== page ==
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ENGL 2P10 November 4, 2013 - Lecture

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Ann Howey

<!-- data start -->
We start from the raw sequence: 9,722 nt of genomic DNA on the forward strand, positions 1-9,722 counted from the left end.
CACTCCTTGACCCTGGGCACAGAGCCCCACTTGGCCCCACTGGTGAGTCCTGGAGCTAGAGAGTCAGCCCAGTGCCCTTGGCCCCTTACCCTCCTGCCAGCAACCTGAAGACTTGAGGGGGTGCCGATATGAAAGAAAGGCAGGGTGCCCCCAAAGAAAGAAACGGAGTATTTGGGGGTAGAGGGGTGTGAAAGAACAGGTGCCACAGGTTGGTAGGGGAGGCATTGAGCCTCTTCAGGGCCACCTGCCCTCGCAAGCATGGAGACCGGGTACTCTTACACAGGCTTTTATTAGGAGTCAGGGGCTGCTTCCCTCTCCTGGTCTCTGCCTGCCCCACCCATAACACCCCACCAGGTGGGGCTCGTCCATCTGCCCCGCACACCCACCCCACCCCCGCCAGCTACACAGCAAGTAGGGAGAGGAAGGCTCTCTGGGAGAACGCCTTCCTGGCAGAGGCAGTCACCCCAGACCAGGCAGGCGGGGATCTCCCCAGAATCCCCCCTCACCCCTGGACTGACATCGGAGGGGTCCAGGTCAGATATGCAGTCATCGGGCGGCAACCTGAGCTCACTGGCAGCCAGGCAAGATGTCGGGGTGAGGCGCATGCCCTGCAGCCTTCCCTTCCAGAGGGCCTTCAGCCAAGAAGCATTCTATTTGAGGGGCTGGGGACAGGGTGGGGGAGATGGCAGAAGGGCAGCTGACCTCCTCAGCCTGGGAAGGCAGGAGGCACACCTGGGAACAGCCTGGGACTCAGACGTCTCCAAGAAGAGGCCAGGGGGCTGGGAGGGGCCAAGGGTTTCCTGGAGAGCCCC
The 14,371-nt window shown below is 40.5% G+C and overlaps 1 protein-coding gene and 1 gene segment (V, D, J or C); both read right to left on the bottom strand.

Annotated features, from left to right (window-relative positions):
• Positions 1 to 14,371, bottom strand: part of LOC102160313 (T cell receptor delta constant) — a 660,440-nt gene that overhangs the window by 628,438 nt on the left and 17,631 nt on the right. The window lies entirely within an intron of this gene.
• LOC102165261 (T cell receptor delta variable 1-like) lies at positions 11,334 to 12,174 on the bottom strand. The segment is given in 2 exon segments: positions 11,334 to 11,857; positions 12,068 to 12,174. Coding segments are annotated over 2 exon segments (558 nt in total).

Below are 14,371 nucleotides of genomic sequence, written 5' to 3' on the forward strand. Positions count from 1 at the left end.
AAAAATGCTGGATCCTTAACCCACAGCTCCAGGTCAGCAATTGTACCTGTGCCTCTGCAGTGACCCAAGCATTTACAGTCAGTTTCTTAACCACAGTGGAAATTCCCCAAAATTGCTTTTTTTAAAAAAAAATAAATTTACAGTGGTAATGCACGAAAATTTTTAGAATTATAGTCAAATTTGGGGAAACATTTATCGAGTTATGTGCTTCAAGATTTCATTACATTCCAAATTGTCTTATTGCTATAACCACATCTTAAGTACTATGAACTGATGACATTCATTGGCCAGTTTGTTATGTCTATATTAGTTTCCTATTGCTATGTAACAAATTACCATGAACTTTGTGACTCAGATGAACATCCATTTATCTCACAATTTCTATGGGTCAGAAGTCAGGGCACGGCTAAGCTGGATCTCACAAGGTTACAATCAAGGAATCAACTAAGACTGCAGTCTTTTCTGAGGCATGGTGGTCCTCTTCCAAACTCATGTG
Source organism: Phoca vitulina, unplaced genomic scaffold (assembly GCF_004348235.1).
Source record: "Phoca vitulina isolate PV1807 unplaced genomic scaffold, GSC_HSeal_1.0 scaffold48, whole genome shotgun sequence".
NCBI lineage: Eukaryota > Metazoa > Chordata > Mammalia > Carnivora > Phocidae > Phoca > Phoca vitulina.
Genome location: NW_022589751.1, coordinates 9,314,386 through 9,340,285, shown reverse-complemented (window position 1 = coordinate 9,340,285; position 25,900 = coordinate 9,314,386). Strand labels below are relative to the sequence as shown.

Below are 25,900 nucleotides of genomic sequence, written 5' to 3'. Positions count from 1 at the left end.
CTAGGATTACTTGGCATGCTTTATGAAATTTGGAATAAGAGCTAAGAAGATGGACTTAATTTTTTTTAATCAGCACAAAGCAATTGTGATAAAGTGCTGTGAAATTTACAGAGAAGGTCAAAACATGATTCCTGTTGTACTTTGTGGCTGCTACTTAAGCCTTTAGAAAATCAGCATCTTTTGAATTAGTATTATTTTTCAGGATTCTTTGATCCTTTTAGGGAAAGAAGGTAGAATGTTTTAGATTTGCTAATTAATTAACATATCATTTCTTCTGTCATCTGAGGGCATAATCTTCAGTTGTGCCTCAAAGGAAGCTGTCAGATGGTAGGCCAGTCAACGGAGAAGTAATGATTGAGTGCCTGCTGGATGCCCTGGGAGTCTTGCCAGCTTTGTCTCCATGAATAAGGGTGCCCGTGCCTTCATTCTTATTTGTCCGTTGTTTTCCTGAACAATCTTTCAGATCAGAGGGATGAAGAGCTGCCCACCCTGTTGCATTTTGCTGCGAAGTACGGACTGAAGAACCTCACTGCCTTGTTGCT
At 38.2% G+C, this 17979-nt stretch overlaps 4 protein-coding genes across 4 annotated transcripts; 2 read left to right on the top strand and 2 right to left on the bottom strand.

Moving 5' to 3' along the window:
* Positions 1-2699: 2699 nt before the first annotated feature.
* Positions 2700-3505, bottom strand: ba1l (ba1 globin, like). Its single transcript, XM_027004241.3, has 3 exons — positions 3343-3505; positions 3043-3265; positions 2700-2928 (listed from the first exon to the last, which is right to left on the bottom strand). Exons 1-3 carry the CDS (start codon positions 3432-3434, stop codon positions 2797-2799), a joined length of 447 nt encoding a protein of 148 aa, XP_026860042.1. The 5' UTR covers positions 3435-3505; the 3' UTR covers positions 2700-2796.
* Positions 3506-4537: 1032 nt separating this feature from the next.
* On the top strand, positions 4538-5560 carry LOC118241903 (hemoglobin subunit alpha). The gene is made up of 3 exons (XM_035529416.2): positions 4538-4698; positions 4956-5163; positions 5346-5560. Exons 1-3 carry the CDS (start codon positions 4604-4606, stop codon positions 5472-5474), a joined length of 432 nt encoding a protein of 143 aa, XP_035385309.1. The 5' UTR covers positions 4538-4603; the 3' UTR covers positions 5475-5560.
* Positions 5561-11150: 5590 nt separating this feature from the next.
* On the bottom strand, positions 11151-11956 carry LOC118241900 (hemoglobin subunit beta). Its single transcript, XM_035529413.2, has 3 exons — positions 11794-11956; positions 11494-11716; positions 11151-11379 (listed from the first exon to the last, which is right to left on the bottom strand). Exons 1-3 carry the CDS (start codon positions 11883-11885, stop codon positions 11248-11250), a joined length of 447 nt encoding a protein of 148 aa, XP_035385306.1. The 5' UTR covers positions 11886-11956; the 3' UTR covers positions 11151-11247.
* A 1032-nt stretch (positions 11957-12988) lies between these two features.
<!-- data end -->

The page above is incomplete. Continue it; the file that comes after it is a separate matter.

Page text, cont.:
ENGL 2P10 Anne of Green Gables (continued) How to Engage Closely with the Text – Pg. 257 – Narrative vs Chronological Order – Moving from having the experience told as it happens to a recollection being told to someone the next day – What can we use? What can we take out of it that will provide evidence for your argument? – How does the chapter use parody to critique romance? – Sinking of the boat as a plot point; the beautiful, dramatic, romantic scene is destroyed by the boat sinking – Language; how is it communicated? – How is it creating a critique of romance? – Shift of narrative order deflates the romance of the story – “You don't think much about romance when you have just escaped from a watery grave” – Anne is always thinking about romance; always looking forAvonlea to be more romantic – When romance collides with real life, real life always wins – Dramatic departure from her usual approach of seeing romance in everything – Suggesting thatAnne's reality has become more important; stories can only take you so far – Undercutting the romance she was trying to reenact; makes it seem less relevant toAnne's life – The way she words it is much more romantic than the actual experience; still holding on to her romantic view – Language still borrowing from the kind of romantic story – The languageAnne is using is still romantic; doesn't give up her idea of romance – References to her prayers – Very specific requests to God – “Please take the flat close to the ...and I'll do the rest” – Image of Elaine as dead in the boat sets up a very passive perspective; death as the ultimate passive state; symbol of femininity – When catastrophe strikes she saves herself; incredibly active in her own saving – Element of the damsel who needs to be rescued (romantic) – Also the damsel figuring out how to rescue herself – When you start looking at the alternative (Ruby's reaction), what the chapter does is give us a contrast between what the romantic heroin should be doing (being dead), or what Ruby's reaction is (hysterics), andAnne does something completely different – Not scolded for her actions;Anne's activity was the right thing to do, even though she didn't say a proper prayer – Gilbert shows up; knight in shining offer – Rescue should lead to damsel and knight in a relationship; occasion separates Anne and Gilbert even further – Rhythm as the chapter moves back and forth in a wave motion; thinking it's going to be romantic, and then discovering it's not – Only by engaging with evidence at this level can you fully develop your ideas, support them, and explain how the evidence supports the text – Otherwise you end up generalizing about what the text does instead of showing how it does it Domestic Fiction and the Ideal of Femininity – Christian homemaking – Domestic duties as spiritual ministry to the family – Obedience – Love – Possibly some education – Does the novel allow Anne to defy these ideas of femininity? – Does her resistance turn into acceptance? – Does it become a story of a girl's rebellion and her coming back to accept the norms of society? Two things to Consider: – Is the domestic idea of self-sacrifice and serving others restricted to women in this book, or held up as a Christian ideal for men and women? – Awoman's self-fulfilment cannot be put above the needs of the others around her – Self-sacrifice as opposed to self-fulfilment being the key to what guides her – IsAnne the only one who makes sacrifices? Is the ideal of self-sacrifice generalized? – Domesticity not just about housework; about nurture – Male characters also participate in these nurturing practices – Matthew; able to express emotions without the reservations Marilla seems to have – Matthew's advice is to be as nice toAnne as they can without spoiling her – About providing emotional support and nurturing that Marilla is suspicious of at the beginning of the text – How is this self-sacrifice? Matthew wanted a boy to help out on the farm, but gave that up to giveAnne a good home
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